The Involvement of Ethnic Minority Communities in Education through the Arts: Intercultural Arts Education in Action

By Kelone Khudu-Petersen.

Published by The Arts Collection

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Article: Print $US10.00
Article: Electronic $US5.00

This study is based on my previous research which established that primary school children in the Kweneng West Sub District of Botswana, who are predominantly of BaSarwa and BaKgalagari ethnicity, show significantly poorer academic performance and display higher school dropout rates than the average learners in the country. The study is a pilot project conducted at a primary school in the village of Serinane in the Kweneng West Sub-district in Botswana. It aims at investigating the feasibility and efficacy of implementing ‘Intercultural Arts Education’ (ICAE) through a two-year project financed by the University of Botswana’s Office of Research and Development. ICAE is an educational intervention designed by the researcher; it is based on the intercultural teaching of Creative and Performing Arts in collaboration with adult members of the community who represent the local ‘ethnic minority’ cultures. The study seeks to evaluate the impact of the introduction of ICAE on learners’ attitudes towards school, cultural consciousness and academic performance and on teachers’ attitudes towards their duties and the village community.

The findings confirm that peoples of ethnic minority background are disadvantaged in the education system of Botswana due to cultural non-recognition. The study also reveals cultural misunderstandings between the stakeholders, namely teachers, pupils and community members with ethnic minority background. These misunderstandings have an additional negative impact on the education of children in Serinane. Nevertheless, the findings show that the stakeholders actually share a number of interests relating to the provision of education and that they believe they could benefit from collaborating in facilitating the process of teaching and learning.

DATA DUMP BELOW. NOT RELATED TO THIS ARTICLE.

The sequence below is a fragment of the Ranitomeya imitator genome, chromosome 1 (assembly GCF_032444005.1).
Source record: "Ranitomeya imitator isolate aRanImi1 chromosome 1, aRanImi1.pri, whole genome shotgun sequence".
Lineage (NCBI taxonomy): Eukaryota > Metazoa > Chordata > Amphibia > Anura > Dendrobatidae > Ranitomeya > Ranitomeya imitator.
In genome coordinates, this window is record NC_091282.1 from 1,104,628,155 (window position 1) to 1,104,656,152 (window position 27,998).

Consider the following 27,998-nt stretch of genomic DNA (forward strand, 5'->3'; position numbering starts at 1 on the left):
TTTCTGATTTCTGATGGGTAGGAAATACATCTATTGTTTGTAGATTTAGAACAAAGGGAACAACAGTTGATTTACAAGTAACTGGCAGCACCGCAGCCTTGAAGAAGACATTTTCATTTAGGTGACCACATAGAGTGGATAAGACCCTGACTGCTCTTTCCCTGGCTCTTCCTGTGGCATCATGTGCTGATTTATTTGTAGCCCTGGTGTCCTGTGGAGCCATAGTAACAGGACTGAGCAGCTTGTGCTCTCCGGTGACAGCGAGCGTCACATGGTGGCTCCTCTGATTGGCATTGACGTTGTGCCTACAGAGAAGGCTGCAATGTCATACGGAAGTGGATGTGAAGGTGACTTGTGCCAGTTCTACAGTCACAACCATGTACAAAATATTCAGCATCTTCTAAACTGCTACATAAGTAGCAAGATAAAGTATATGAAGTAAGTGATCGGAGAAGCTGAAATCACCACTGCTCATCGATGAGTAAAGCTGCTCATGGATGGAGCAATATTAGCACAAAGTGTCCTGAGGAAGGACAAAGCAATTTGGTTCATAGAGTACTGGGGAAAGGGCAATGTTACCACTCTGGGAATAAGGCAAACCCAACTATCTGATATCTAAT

By observing increased learner participation during the research, and receiving positive evaluation from all stakeholders, the researcher concludes that ICAE has the potential to improve the quality of education in schools where pupils of ethnic minority background are enrolled. Introducing ICAE has proved to lead to more open and inclusive norms of discourse, lifting all involved to more powerful positions with an improved sense of self-worthiness. From the results of the study, the researcher gained the view that through striving for equality and mutual respect, ICAE provides a way to bridge the cultural gap between learners and the school, contributing towards the promotion of social justice and ontological security.

Keywords: Intercultural Arts, Community-Based Education, Social Justice, Ethnic Minority, Ontological Security, Culture of Dealing

International Journal of the Arts in Society, Volume 6, Issue 6, pp.193-208. Article: Print (Spiral Bound). Article: Electronic (PDF File; 1.324MB).

Dr. Kelone Khudu-Petersen

Lecturer, Arts Unit, Department of Primary Education, Faculty of Education, University of Botswana, Gaborone, GCC, Botswana

Dr. Kelone Khudu-Petersen is a female citizen of Botswana, born on the 23rd of March, 1965. She completed Primary, Secondary Education and undertook a Diploma in Secondary Education, (Art and English) in Botswana. Kelone moved to Germany where she qualified as an Early Childhood Educator in 1994. When she moved back to Botswana, Kelone worked as a lecturer for Art and Early Childhood Education in a teacher education before she joined the University of Botswana (UB) as an assistant lecturer for art in 1996. Kelone read for her MA in Art and Design Education in De Montfort University in Leicester, UK in 1999. She then worked as an art education lecturer at UB until 2003 when she was granted leave to go for PhD at the University of Edinburgh, Scotland, graduating in 2008. Her PhD thesis is entitled ‘Intercultural Arts Education: Initiating Links between Schools and Ethnic Minority Communities Focusing on the Kweneng West Sub-district in Botswana. Intended for ethnic equality in education, Kelone’s work was a collaborative project between parents in 12 ethnic minority populated villages, teachers and pupils in the primary schools of the same villages as well school administrators and herself (a teacher educator). Kelone Khudu-Petersen still teaches Art Education at the University of Botswana and continues research on education and social justice.

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